The li­ab­il­ity cov­er­age would in­clude so-called cy­ber­threat in­dic­at­ors, such as IP ad­dresses and rout­ing in­form­a­tion, but not ac­tu­al con­tent, ac­cord­ing to a seni­or ad­min­is­tra­tion of­fi­cial. Still, a fact sheet say­ing the bill would re­quire the Home­land Se­cur­ity De­part­ment to share in­form­a­tion “in as near real time as pos­sible” with oth­er agen­cies is likely to raise con­cerns with pri­vacy groups, as that would in­clude the NSA, the FBI, and the Pentagon.

The pro­posed le­gis­la­tion would also ask the at­tor­ney gen­er­al and the Home­land Se­cur­ity sec­ret­ary to work with the Pri­vacy and Civil Liber­ties Over­sight Board to cre­ate clear­er, more nu­anced rules for the gov­ern­ment in its shar­ing, re­tain­ing, and dis­clos­ing of private data.

Those of­fer­ings may not be enough to ap­pease crit­ics of ex­pan­ded in­form­a­tion shar­ing, however.

“In­stead of pro­pos­ing un­ne­ces­sary com­puter se­cur­ity in­form­a­tion shar­ing bills, we should tackle the low-hanging fruit,” said Mark Jay­cox, a le­gis­lat­ive ana­lyst with the Elec­tron­ic Fron­ti­er Found­a­tion. “This in­cludes strength­en­ing the cur­rent in­form­a­tion shar­ing hubs and en­cour­aging com­pan­ies to use them im­me­di­ately after dis­cov­er­ing a threat.”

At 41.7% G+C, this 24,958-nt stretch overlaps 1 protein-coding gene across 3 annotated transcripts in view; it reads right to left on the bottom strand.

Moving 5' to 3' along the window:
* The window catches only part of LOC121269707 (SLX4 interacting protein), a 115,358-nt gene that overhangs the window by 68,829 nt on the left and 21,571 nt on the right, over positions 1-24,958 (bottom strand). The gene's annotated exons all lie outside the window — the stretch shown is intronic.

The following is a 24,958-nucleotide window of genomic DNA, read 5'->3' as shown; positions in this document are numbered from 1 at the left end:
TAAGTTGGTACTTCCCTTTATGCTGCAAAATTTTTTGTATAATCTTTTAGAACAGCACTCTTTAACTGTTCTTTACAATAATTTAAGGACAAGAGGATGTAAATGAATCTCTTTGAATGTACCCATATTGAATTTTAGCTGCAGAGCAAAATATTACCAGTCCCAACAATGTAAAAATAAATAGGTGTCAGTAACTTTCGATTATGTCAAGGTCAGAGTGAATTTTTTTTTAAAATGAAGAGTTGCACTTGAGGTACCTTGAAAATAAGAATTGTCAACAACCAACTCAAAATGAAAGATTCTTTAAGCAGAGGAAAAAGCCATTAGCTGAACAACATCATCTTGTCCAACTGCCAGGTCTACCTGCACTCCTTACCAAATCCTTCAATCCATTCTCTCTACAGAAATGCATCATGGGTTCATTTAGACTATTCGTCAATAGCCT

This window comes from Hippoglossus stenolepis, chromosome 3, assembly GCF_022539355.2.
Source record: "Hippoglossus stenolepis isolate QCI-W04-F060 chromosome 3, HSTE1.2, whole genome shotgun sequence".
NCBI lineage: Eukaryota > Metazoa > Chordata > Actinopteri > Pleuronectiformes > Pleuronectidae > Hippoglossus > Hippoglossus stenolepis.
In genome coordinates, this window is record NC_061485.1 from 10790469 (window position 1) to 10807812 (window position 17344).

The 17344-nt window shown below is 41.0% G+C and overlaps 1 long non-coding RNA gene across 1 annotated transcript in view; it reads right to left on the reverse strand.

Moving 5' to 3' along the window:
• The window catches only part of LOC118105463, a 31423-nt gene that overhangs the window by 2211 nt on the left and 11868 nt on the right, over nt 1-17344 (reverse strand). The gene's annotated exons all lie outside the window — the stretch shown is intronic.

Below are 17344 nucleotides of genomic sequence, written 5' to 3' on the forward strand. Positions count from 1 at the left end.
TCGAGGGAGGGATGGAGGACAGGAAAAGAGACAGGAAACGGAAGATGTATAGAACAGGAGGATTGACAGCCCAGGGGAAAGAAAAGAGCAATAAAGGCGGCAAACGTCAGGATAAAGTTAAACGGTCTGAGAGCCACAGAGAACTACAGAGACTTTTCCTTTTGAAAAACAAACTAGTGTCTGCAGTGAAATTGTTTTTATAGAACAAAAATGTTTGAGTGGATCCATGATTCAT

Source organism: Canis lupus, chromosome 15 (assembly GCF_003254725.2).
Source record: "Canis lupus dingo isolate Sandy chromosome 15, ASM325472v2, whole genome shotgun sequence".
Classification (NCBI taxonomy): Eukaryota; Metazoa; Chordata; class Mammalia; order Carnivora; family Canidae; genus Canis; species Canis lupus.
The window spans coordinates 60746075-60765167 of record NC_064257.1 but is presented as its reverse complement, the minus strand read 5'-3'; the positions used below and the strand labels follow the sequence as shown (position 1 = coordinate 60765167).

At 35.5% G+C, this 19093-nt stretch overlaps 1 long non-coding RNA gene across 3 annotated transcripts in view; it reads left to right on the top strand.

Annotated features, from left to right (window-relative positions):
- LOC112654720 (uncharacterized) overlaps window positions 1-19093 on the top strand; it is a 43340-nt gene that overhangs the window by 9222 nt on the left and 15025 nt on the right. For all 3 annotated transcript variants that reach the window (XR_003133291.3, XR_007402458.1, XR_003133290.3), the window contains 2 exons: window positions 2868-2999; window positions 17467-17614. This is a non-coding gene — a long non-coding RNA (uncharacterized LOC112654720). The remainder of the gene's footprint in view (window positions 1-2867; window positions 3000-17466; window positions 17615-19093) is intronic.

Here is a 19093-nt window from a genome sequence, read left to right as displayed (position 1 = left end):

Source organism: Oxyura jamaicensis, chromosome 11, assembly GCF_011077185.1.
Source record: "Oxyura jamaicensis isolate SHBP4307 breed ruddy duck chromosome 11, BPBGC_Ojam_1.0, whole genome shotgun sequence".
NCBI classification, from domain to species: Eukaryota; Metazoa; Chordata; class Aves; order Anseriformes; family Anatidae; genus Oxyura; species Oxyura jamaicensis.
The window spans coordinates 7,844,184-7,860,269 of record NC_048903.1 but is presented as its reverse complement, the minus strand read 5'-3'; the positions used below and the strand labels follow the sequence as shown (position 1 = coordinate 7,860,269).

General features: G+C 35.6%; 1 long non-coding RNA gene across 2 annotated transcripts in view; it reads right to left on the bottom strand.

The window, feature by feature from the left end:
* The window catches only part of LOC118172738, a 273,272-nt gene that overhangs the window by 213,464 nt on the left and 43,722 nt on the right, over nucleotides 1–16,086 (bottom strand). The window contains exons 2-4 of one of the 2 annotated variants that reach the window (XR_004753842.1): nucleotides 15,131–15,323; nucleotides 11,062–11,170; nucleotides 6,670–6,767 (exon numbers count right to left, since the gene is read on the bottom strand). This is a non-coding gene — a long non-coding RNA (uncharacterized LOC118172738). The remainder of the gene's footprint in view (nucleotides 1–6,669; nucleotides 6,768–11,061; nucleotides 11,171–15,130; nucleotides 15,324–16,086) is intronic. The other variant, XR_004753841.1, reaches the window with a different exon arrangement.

Also on Tues­day, the ad­min­is­tra­tion will pro­pose that Con­gress take up le­gis­la­tion seek­ing to broaden law en­force­ment’s au­thor­it­ies to fight cy­ber­crim­in­als by crim­in­al­iz­ing the sale of stolen fin­an­cial data, among oth­er meas­ures. It would also al­low the ad­min­is­tra­tion to ob­tain court ap­prov­al to hunt down com­puter net­works that force web­sites to crash by is­su­ing so-called deni­al-of-ser­vice at­tacks and amend the Com­puter Fraud and Ab­use Act to en­sure that “in­sig­ni­fic­ant con­duct” does not fall with­in the stat­ute’s scope.

The White House ad­di­tion­ally said Tues­day it will hold a sum­mit on cy­ber­se­cur­ity and con­sumer pro­tec­tion on Feb. 13 at Stan­ford Uni­versity.